As opposed to the negative stereotypes of Chinese students and scholars imposed by conservatives—job-stealing immigrants or untrustworthy spies—the liberal students at Oberlin seem to have their own issues with Chinese students: Chinese students are seen as a wealthy and privileged crowd; they are the new “whites,” compared to the struggling first-generation, low-income, and undocumented American students, who are often people of color. Indeed, most Chinese students at Oberlin pay full tuition and often come from affluent cities in China. Even at other US universities, Chinese students are often seen as “cash cows” or “walking ATMs” that “fix” the financial situation, contributing about $13 billion to the US economy in 2017–2018.
Chinese, from time to time, is spoken and heard on campus. Oberlin has a campus culture where friendship stems from allyship, especially when it comes to how students find community through identity. Some Chinese students tend to cling together and share similar political views. It wasn’t that I didn’t have opinions; I simply tried to keep them within my Chinese-speaking community or close friends, rather than discuss them publicly, because I felt safer with those who were similar to me and might not challenge me.
When the tension between the US and China started to grow because of Trump’s trade war and cybersecurity concerns, more negative rhetoric about Chinese students, pushed by American mainstream media, began flooding US college campuses. Chinese students were labeled in international newspapers like the New York Times as academically unqualified “cheaters,” or “communists,” unassimilable into liberal democracy, and “intelligence thieves” with ulterior motives. An East Asian Studies professor and advisor to the Oberlin Chinese Student Association suggested that Chinese students “break up” the “gangs” to avoid unnecessary and sometimes even unconscious hostility from our American peers, students and professors alike. Being a politics major, I was already hyper-sensitive to the political atmosphere on campus. I couldn’t figure out why my very own existence at Oberlin had to be challenged this way, as if I didn’t belong. It brought me down on many days.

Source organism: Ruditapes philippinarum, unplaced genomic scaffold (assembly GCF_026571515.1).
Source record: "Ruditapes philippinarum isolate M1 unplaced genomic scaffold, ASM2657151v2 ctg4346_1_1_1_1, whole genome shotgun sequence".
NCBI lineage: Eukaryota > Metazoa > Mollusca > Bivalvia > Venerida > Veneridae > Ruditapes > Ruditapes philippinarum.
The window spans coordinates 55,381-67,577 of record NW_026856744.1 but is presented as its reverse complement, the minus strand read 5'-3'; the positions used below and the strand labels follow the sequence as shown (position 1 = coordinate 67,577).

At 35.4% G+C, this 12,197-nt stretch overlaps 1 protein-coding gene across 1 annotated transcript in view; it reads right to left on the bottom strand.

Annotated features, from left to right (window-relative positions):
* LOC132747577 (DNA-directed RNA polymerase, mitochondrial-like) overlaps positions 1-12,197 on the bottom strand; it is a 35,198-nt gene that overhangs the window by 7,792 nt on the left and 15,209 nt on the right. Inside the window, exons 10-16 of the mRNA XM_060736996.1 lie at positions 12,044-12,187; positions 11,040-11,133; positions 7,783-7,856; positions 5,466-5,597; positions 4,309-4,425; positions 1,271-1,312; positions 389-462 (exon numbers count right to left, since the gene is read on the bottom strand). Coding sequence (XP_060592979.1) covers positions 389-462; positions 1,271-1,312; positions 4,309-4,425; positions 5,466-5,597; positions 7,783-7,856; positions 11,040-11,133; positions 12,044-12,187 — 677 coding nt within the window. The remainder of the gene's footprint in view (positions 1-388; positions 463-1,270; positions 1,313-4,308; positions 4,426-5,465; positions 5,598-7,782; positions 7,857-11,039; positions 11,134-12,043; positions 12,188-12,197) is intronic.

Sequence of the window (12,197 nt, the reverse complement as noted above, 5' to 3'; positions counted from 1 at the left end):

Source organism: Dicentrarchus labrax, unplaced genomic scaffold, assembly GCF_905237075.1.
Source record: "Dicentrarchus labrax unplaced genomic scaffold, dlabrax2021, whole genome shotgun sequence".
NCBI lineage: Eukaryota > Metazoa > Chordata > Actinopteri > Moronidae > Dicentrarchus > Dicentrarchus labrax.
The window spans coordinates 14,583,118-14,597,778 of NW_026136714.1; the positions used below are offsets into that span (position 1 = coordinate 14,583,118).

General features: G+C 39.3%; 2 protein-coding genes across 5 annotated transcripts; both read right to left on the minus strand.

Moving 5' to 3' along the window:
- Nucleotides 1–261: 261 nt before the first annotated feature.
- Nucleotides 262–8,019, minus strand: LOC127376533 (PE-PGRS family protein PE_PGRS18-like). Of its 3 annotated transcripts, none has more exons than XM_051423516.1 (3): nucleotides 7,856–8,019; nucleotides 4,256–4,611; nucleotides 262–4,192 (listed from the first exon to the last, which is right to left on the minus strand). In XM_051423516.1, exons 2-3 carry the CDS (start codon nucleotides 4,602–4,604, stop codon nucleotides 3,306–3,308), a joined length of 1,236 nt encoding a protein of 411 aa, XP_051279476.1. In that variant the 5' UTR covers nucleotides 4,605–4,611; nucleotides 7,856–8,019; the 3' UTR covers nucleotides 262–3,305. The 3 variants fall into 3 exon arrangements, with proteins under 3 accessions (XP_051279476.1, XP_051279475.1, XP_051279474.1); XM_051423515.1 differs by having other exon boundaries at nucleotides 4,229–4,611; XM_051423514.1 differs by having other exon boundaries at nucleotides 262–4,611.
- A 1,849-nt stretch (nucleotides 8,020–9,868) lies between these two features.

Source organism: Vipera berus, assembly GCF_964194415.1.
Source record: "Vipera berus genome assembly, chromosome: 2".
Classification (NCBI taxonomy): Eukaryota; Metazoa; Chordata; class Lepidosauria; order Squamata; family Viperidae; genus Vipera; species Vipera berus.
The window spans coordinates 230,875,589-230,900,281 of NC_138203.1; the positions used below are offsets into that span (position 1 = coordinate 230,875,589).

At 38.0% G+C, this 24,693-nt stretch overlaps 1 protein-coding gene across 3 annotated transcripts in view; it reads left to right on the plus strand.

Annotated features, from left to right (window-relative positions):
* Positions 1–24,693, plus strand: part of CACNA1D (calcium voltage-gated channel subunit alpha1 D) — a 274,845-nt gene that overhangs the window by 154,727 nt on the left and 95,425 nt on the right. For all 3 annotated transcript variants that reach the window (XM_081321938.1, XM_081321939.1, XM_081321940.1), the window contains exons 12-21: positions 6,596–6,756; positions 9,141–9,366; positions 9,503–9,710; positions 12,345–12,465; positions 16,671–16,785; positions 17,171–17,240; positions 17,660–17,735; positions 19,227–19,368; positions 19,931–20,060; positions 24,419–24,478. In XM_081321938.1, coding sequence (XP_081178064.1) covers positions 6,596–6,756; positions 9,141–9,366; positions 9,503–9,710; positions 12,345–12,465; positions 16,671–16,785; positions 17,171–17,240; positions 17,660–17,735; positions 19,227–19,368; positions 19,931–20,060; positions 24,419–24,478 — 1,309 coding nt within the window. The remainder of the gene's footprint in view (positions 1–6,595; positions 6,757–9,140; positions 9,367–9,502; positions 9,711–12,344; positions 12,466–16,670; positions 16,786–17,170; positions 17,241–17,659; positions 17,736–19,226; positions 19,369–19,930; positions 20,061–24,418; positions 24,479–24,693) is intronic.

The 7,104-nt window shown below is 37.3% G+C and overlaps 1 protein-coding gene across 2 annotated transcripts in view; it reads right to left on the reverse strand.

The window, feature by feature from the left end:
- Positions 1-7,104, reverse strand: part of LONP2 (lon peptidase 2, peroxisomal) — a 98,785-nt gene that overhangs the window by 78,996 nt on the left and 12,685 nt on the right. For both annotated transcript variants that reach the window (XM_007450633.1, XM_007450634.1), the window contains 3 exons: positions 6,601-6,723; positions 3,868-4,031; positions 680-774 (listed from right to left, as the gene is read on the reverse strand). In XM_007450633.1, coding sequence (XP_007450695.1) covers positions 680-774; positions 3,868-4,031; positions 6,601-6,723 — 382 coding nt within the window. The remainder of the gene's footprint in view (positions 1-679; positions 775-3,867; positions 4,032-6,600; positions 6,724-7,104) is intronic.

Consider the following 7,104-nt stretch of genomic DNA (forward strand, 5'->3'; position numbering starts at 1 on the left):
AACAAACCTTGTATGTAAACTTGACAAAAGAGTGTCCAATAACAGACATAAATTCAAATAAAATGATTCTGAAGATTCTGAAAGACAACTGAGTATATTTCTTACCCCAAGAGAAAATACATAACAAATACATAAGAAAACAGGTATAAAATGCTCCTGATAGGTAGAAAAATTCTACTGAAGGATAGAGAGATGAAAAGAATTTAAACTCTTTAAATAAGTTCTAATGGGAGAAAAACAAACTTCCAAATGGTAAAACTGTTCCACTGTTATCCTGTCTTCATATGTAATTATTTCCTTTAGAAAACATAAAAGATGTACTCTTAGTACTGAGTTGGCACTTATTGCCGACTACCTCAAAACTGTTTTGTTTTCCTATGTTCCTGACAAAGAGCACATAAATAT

Freshmen year, my mental health started to deteriorate due to academic pressure, and I was suffering the emotional distress of an unhealthy relationship which lasted into my junior year. When I finally got out of it, I was drained. My coping mechanisms completely crashed when I failed an economics class due to extreme pressure and fear of ruining my transcript.
My health went into a downward spiral. It was dangerously optimistic of me to think that medication could fix it all. I thought, naively, that I could go on taking challenging courses, until finally I lost all energy to keep up with schoolwork and struggled every single day to go to class. Lying in bed, unable to sleep, counting the seconds, was my loneliest moment at Oberlin. I remember feeling so helpless that I was reaching out everywhere to friends and professors and talking nonsense. Eventually, I was hospitalized and my father flew in from China to accompany me home after taking medical leave.